CATHOLIC school teachers from throughout the Upper Hunter “stood together” on Thursday in the hope of negotiating a “better deal”.
Educators from St Joseph’s High School (Aberdeen), St James’ Primary School (Muswellbrook), St Mary’s Primary School (Scone) and St Catherine’s Catholic College (Singleton) met at the Aberdeen Bowling Club to condemn the failure of their employers to resolve all the outstanding issues in bargaining for a new Enterprise Agreement (EA).
In all, an estimated 3000 NSW teachers and support staff were expected to strike this week over their right to arbitration.
The industrial action comes as the union and the Catholic Commission for Employment Relations (CCER) failed to reach a new EA after the previous agreement covering catholic systemic schools expired in December last year.
“We’re not asking a lot,” St Joseph’s High School representative Vinnie Cooper said.
“At the moment, our employers are insisting on removing the right of arbitration from our EA; Work Practices Agreements have not been finalised for any diocese; and members have not received a pay rise in 2017.
“We’re stating our intention to vote ‘no’ on any employer-proposed EA that has not been endorsed by the union.
“And, we’ll take further protected action if there isn’t immediate progress in negotiations.
“It’s great to see the local support here [today]; we’re very happy with the turnout.”
Mr Cooper said the teachers’ main “sticking point” was not having the right to arbitrate.
“It’s our biggest concern,” he admitted.
“Every other union has the right to go to the Fair Work Commission; our counterparts in other states do.
“NSW [catholic schools union] is the only one, which can’t.
“Also, they’re withholding our 2.5 per cent pay rise until we agree to their terms.”
The union’s NSW and ACT branch secretary, John Quessy, said a Fair Work Commission decision this year changed the interpretation of the arbitration clause in the previous EA, prompting the union to seek changes to the agreement.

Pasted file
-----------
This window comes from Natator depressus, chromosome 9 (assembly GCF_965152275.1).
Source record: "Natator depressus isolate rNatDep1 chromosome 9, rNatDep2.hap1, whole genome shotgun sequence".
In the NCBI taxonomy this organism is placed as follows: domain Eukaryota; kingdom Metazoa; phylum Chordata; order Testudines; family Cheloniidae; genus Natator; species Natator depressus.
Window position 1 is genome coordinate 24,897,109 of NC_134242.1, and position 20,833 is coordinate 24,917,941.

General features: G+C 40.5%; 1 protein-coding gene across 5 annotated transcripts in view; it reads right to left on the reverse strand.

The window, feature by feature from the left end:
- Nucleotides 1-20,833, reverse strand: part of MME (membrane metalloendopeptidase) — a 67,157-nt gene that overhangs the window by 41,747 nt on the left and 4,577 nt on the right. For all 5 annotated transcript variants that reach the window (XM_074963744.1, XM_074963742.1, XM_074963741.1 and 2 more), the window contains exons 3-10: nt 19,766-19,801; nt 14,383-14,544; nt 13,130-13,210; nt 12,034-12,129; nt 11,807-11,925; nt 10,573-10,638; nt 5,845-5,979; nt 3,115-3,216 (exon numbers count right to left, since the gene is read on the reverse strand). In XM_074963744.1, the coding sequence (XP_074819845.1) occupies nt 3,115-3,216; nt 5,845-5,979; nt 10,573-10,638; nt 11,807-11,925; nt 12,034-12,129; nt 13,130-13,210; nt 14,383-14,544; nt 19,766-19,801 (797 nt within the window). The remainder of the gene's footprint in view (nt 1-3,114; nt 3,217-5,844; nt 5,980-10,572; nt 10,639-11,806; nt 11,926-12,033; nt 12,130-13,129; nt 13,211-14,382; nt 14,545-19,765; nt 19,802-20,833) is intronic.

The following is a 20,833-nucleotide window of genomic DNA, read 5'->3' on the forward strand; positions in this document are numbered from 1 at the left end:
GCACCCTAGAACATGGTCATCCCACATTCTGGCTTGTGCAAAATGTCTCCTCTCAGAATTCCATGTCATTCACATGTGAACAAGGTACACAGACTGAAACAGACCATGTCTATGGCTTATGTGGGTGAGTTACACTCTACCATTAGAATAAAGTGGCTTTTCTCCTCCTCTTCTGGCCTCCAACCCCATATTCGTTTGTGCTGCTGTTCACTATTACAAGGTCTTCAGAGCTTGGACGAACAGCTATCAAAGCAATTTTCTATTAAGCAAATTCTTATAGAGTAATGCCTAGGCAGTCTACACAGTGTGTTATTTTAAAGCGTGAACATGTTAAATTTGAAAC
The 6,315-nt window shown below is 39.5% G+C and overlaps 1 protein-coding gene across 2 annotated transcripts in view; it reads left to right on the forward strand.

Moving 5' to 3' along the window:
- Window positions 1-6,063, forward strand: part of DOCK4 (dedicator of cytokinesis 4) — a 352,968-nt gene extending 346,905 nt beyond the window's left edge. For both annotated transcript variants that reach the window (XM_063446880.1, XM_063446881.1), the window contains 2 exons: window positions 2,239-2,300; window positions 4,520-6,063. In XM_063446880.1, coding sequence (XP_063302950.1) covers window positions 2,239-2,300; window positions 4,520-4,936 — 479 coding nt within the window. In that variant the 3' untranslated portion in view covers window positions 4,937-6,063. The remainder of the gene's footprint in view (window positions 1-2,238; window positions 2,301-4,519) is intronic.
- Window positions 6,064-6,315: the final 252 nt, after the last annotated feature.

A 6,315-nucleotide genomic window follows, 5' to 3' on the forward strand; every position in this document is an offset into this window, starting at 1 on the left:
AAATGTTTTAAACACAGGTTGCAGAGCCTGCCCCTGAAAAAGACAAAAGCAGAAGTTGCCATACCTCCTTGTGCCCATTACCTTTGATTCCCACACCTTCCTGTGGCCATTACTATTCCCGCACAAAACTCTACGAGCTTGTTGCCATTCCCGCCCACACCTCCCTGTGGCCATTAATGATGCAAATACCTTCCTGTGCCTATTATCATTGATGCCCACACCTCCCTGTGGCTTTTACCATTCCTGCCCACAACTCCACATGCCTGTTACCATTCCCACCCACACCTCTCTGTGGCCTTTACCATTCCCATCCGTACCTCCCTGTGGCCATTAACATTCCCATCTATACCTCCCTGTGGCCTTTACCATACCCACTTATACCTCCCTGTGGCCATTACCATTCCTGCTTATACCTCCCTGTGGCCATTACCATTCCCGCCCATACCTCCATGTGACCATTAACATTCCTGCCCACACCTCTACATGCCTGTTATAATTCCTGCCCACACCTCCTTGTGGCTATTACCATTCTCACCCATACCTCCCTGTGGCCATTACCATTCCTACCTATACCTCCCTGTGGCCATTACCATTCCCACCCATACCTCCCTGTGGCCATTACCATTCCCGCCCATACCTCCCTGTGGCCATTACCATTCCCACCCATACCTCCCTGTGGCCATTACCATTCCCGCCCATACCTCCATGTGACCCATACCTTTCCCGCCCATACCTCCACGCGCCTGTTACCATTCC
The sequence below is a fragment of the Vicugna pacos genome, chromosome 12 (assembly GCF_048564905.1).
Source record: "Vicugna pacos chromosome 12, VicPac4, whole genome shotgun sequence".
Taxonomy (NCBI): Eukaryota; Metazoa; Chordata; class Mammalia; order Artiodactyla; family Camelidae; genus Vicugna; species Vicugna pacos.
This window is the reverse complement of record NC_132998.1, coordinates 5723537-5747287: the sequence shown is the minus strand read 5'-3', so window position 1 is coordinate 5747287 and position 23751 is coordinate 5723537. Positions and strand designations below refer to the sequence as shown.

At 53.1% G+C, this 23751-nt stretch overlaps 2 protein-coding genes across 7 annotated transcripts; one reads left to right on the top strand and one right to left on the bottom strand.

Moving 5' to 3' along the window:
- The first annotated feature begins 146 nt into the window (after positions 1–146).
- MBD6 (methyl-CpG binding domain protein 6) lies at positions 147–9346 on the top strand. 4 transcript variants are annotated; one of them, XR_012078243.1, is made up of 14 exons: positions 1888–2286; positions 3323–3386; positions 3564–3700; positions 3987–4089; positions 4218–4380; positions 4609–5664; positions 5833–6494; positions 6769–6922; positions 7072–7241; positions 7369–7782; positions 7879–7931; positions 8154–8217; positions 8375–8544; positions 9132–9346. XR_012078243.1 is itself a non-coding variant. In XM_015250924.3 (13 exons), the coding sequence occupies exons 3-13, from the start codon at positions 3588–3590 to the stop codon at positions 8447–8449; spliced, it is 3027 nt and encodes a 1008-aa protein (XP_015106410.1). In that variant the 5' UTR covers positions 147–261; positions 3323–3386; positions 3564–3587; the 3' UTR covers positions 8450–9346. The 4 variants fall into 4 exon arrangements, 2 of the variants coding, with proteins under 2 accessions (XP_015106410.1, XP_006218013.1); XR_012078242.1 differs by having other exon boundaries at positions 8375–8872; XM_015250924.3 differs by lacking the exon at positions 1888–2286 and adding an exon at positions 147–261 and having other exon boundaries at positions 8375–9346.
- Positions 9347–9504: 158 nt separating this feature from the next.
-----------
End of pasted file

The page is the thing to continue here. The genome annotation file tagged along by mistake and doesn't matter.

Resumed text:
“Basically the Fair Work Act says that the power of the Fair Work Commission is to, if the parties agree, arbitrate disputes,” he explained.
“However, now the Fair Work Commission has said that the use of those words suggests that if the parties do not agree, the commission has no power to arbitrate.
“This is not a change in the law but because it comes from the full bench, it's a pretty authoritative interpretation of what the act means.
“That's why we believe it’s essential to have it in writing, so you don’t have to get agreement from both parties every time there’s a dispute.”
CCER executive director Tony Farley said the dispute resolution procedures proposed in the new agreement were the same ones that had been in place for the past seven years.
“They do have access to arbitration via consent of both parties, it’s exactly the same agreement that the union agreed to for 450 independent schools this year,” he said.
“And, the dispute clause is exactly the same as the one that was there since 2010.
“The union had a different idea of what that meant, but it’s the exact same.
“The proof is in the pudding, it has resolved every dispute. And we’re saying that if there’s any concern with the operation of the clause going forward, we can work that out.”